9 Steps To Approach A Development Task
As a new developer, I'm trying to focus on producing the best work the least amount of time. This is obviously going to take me longer than someone who has worked for a number of years in development and gained lots of experience. But I believe that establishing the right process now may save me a lot of time in the future.
Now, I want to recommend a good development method, especially for beginners. I also want to introduce you to steps you should work through before you even start writing any code.
The Basics of Scrum
In my team, we work using the Agile methodology Scrum. For those that aren't familiar with the process, here's a brief explanation.
Scrum is a process of working to create a product that is iteratively developed by breaking down all new requests for big features (known as Epics) into bite-sized chunks called Work Items.
Each project usually has a team of five to nine people (the optimum being seven), who work on an agreed set of items for a set length of time known as a sprint.
Our team sprints usually last two weeks, so every two weeks we have a new set of items divided up between the team.
You Have Your Item, Now Where Do You Begin?
What I found difficult to know when I first began was where to begin my work item, or in other words, what to work on first. Once I'd worked out the most time efficient order in which to complete the tasks, I went about tackling number one on the list.
Moving from testing to development, I didn't have much experience with unit tests or Test Driven Development (TDD). While I knew it was a good idea to use TDD and write unit tests, it wasn’t imparted upon me to put this knowledge into practice. So, given the option as a beginner, I generally made the mistake of jumping into writing the code first.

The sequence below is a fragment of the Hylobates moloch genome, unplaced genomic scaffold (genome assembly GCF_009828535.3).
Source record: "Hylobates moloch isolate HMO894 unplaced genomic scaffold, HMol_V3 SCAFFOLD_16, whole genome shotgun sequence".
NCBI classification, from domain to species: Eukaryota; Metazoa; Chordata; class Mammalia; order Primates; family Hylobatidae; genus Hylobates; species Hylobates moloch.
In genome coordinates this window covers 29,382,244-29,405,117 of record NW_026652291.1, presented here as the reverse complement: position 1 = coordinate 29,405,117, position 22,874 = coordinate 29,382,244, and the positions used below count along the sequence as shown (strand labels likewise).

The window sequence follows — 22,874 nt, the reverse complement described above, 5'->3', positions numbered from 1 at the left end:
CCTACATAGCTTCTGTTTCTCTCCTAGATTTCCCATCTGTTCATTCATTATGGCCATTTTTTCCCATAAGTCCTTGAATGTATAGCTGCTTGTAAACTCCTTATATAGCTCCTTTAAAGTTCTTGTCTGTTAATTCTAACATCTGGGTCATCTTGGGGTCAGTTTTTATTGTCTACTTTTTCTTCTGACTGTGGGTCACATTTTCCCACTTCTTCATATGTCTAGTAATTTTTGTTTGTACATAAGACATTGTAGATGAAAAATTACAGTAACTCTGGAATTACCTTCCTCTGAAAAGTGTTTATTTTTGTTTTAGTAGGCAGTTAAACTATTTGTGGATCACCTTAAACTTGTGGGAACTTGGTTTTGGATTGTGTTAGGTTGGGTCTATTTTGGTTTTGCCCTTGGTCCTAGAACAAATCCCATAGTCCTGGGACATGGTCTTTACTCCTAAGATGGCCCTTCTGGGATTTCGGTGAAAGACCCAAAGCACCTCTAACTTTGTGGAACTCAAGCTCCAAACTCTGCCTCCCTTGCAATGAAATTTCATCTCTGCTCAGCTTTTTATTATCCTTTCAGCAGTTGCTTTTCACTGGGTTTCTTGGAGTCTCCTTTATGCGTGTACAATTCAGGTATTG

The Basics of Unit Testing and TDD
Although it's not expected, our team does try to use TDD. In this system, you write out unit tests to see whether your code produces the correct result for the business logic you're trying to match.
After you have finished development, this yields a quick way to check and see if any issues have arisen within your code, even years later when new functionality is added.
New functionality means new tests should be written. Eventually, you build up a solid set of tests to fully cover the code you have written, which is known as code coverage.
The tests that you write are usually located in a separate test project alongside your project within your solution, but this is all dependent upon how your team structures your code base.
Managing Time Constraints Using TDD
When I've used TDD, I've found that coding using this method is great for someone new to development. It forces you to break your code down into small, testable chunks to achieve one purpose. This makes you think more about how you are going to structure your code before you write it.
However, TDD is very hard to stick to when you're under time constraints (which is almost always). I did want to try and stick to this technique, but I kept coming up against this issue of time.
I think using TDD was a good step in the right direction for learning how to approach a development task, but I felt some bits were missing. It already assumes you have total knowledge with what you're doing, and that might not be case. You may even find that once you sit down and read the item yourself, you have deeper questions that weren't covered before. Because of this, I decided to seek advice from someone older and wiser.
Early on into my transition from a tester to a developer, I asked my manager the best way to approach a development task. At the time, he'd been developing for about ten years across different technologies and software, so he's a pretty good source of information.
Here's the advice I got in 9 simple steps.
1. What's your goal?
To establish your goal, you need to do three things:
- Clearly understand your work item
- Figure out what the business requires from this change
- Grasp the business value of this change
If you're not sure about any of these things, talk to the appropriate people to gain this knowledge before attempting any coding.
2. Discuss the best way to accomplish your goal with others